Not much, because I was late in the game. However, I managed to obtain funding from our school thanks to our headmaster Prof. Hermann Mettler to host the C++ standardization committee meeting in Rapperswil in August 2010. Some sentences in the section about std::async have been (re-)written by me with the support from many others in the committee and some other mostly editorial corrections. However, while writing my book on Simple C++ I often have to refer to the standard document and find minor mistakes regularly that will influence a future version when fixed by the editor.
How do you define hate? I can accept the standard like it is, because I know how it is actually produced. All the deficits that might annoy me are a target for fixing and working on the next version of the standard and I can work on that to do so. Sometimes you also have to accept the compromises the committee has to come up with.
If I would have been involved earlier and one of the features I championed would have been forcefully put down by my fellows I might be upset. May be, after thinking about that, I do not like that const is consistently put to the left, where logic tells me it should be put to the right. Both versions are syntactically allowed. I asked some people, if I should submit a paper to change that for a future version I was more or less forcefully held back by the elders.
First, it is header only and thus gives no hurdle such as linking to start with, especially for my students. I wrote an article on why I wrote it and it was published in an ACCU Overload magazine #75 (a slightly update version is available on http://wiki.hsr.ch/PeterSommerlad/wiki.cgi?CuTe). Main reason was that I was disappointed by CppUnit and also by another unit testing framework that I myself wrote for my work in the 1990s. Inspired by Kevlin Henney I tried to utilize the standard library and minimize the use of macros, even though, this meant, tests must be registered “manually” and aren’t “automagically” registered by static initializers (that GoogleTest will employ in its macros). I wanted to avoid relying on static initializers, because I have been bitten by them in the past with shared libraries and their inter-dependencies. The burden of test registration is mitigated by our CUTE Eclipse CDT plug-in (http://cute-test.com). The plug-in will generate the test registration code for you and even analyses if you forgot to register a test function and provides a quick fix doing so. Also nice is the diff viewer for failed ASSERT_EQUAL() checks, but that requires your values to be streamable on a std::ostream&. That provides a slight hurdle for embedded developers who want to run the testing framework on an embedded target, because of the sometimes prohibitive size of the iostream code. However, I plan to release a version of CUTE later this year that allows to configure if diff output should be provided or not, enabling a run on an embedded target that doesn’t allow iostreams.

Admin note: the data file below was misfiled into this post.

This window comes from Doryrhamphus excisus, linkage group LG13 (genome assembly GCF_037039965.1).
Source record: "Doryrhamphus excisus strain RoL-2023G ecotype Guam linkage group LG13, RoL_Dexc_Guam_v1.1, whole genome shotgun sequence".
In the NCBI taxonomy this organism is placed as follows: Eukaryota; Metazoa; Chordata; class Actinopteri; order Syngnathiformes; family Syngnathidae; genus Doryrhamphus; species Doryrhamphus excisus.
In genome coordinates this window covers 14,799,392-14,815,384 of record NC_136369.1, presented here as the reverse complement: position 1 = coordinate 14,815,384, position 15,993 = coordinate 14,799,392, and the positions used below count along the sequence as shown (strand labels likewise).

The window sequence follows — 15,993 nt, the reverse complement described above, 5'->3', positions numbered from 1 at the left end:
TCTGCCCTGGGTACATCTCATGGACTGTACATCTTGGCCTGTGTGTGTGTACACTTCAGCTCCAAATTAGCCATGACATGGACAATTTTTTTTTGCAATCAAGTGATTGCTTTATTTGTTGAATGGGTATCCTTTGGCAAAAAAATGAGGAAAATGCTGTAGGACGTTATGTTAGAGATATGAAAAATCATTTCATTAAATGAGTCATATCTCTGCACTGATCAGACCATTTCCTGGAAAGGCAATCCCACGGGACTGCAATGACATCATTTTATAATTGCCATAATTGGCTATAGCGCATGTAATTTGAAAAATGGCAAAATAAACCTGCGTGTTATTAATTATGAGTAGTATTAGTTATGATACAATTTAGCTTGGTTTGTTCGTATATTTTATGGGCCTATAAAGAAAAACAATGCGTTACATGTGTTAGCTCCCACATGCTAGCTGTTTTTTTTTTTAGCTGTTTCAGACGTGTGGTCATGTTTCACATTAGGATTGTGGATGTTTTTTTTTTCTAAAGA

Two of my students implemented the first TDD support for Eclipse CDT and it was productized by one of my assistants as part of our CUTE plug-in (http://cute-test.com). The TDD support will automatically generate variable definitions from using an unknown variable in code. It will furthermore generate class or enum types from using an unknown type in a declaration and it will also create (member-) function definition frames from calling an unknown function. This is very handy when either writing code in a test-driven or top-down design style. Soon the CUTE plug-in will integrate another student’s work: Mockator. Mockator generates code and build-system settings within Eclipse CDT to enable dependency injection in existing C and C++ code by so-called seams. Seams were introduced by Michael Feathers in his great book “Working Effectively with Legacy Code”. Based on these seams, Mockator can also generate test stubs and mocks for functions and types. You can read more about Mockator and its features in ACCU’s Overload magazine 108.